Metamaterials bend light, cloak objects
The fiction of invisibility is closer to reality this month than it was last month. Engineers from Duke University have constructed a device that can “cloak” items placed on a mirror surface.
Networking and automation has a stake in wireless communications, and this manipulation of electromagnetic waves shows promise.
The technology could one day serve as protective shields or improve wireless communications by making signal-blocking obstacles “disappear.”
Popular Science reported the device is a more sophisticated and complicated design of the original from 2006. It can cloak a wider variety of waves.
To create the new device, the researchers developed a new set of mathematical algorithms that, in turn, engineer artificially structured “metamaterials” that have properties not found in natural materials. A metamaterial gains its properties from its structure rather than directly from its composition.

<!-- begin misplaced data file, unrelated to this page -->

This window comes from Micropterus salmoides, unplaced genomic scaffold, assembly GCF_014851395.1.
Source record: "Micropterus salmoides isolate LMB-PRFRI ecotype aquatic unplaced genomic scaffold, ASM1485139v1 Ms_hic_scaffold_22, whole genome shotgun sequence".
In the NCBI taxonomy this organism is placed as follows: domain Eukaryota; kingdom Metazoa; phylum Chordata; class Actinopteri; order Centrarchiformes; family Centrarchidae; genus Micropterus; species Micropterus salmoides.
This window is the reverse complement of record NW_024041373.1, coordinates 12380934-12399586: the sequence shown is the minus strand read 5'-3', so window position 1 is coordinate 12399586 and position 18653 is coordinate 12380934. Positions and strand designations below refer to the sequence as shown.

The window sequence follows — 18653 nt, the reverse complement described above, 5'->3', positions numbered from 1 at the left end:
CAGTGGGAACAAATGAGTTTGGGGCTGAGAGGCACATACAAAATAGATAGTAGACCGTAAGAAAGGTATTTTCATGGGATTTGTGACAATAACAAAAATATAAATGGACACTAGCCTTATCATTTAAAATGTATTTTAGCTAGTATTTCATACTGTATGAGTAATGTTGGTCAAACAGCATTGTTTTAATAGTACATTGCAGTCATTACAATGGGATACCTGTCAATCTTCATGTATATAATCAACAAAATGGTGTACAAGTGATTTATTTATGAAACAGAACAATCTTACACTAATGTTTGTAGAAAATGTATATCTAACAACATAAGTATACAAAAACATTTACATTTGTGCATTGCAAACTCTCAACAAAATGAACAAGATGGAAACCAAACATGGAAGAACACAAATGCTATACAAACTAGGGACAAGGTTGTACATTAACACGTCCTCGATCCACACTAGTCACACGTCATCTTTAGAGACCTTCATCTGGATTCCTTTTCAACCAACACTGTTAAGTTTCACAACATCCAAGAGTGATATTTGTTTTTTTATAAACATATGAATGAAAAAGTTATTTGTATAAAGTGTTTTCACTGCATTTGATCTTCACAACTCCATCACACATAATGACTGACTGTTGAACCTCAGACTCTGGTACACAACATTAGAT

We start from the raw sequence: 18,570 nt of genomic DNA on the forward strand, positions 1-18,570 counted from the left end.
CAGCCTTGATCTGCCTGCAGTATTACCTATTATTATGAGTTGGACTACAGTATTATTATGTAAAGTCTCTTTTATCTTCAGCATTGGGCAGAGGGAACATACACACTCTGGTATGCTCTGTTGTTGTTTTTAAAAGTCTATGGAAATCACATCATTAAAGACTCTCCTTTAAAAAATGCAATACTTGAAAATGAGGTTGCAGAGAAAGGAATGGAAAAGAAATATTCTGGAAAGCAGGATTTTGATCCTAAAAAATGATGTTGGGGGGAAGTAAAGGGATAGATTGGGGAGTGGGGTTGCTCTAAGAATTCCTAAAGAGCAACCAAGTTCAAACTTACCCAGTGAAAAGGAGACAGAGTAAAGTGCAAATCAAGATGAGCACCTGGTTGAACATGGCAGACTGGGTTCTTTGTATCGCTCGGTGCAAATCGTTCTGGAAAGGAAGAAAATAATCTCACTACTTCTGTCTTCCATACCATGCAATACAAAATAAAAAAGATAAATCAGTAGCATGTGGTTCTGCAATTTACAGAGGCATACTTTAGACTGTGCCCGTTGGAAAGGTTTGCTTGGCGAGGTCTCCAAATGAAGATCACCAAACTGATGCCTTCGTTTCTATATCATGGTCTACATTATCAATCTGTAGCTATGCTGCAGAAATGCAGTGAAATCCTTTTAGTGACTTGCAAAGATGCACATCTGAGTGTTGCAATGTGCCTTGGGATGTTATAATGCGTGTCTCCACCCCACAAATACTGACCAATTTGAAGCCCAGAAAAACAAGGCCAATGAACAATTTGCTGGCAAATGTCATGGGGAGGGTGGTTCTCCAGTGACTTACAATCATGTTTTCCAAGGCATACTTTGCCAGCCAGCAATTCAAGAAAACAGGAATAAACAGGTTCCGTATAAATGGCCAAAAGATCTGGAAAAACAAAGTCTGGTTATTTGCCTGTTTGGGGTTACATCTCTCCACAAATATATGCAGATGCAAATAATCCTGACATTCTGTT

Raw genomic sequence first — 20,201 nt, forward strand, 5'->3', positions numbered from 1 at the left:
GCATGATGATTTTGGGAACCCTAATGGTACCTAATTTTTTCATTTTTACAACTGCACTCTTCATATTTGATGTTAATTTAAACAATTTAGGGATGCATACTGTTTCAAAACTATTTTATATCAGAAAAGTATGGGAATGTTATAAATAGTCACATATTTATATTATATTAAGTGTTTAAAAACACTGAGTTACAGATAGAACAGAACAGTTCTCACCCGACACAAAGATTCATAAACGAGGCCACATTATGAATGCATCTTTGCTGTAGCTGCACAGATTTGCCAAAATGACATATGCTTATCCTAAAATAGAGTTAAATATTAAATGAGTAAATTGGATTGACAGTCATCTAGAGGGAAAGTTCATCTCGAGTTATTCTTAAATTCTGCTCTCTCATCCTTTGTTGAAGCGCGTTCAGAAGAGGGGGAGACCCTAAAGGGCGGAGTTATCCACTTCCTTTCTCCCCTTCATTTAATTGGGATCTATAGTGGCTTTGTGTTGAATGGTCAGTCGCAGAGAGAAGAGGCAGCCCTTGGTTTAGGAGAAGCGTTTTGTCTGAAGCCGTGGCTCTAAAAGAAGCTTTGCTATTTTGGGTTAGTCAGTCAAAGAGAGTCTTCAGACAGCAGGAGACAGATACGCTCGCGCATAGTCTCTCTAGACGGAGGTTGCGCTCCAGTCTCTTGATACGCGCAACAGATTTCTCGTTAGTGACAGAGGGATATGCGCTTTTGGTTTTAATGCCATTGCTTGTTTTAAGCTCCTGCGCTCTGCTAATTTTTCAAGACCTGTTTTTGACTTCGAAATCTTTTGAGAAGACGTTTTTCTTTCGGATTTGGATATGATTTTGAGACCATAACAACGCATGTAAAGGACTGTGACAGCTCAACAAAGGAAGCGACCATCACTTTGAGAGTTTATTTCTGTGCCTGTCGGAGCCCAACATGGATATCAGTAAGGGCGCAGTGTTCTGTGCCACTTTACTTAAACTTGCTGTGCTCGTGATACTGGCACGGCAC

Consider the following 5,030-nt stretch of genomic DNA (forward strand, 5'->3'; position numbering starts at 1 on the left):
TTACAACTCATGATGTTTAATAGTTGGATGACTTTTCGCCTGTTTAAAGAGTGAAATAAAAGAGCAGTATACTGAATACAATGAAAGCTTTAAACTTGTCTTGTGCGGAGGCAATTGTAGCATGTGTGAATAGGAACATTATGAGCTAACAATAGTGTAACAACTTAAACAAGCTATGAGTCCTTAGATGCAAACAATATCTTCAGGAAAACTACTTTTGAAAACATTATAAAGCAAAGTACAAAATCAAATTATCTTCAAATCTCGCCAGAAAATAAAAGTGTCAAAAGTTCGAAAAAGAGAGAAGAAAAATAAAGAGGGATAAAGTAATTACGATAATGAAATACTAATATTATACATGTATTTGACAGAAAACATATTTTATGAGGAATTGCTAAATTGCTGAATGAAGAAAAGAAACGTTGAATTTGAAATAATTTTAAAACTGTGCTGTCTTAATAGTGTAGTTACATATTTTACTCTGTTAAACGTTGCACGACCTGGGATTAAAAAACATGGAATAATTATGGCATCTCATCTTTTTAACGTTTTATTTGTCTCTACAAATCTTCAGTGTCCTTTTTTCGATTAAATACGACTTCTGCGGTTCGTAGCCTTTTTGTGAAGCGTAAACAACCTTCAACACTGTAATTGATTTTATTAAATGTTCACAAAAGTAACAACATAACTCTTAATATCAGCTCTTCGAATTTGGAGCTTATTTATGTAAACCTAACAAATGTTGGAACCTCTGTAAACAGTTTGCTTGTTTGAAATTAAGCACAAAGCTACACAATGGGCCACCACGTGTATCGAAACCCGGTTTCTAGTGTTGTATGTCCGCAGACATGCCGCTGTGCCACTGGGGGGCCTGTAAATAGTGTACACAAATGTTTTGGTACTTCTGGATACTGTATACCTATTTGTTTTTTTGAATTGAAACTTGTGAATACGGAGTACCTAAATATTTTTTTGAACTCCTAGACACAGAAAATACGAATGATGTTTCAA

The metamaterials are what form the cloaking structures, which bend electromagnetic waves, like light, around an object, so it appears the object is no longer there.
To test the new device, the researchers aimed a beam of microwaves at a bump on a flat mirror surface. Normally, this bump would cause the beams to scatter. However, in the experiment, the metamaterial cloaking structure was able to bend the waves around the object, removing any sign of scattered beams, so the reflected image resembles that of the flat plane, as if the bump were not there.
Nicholas Sheble (firstname.lastname@example.org) writes and edits Automation Update.
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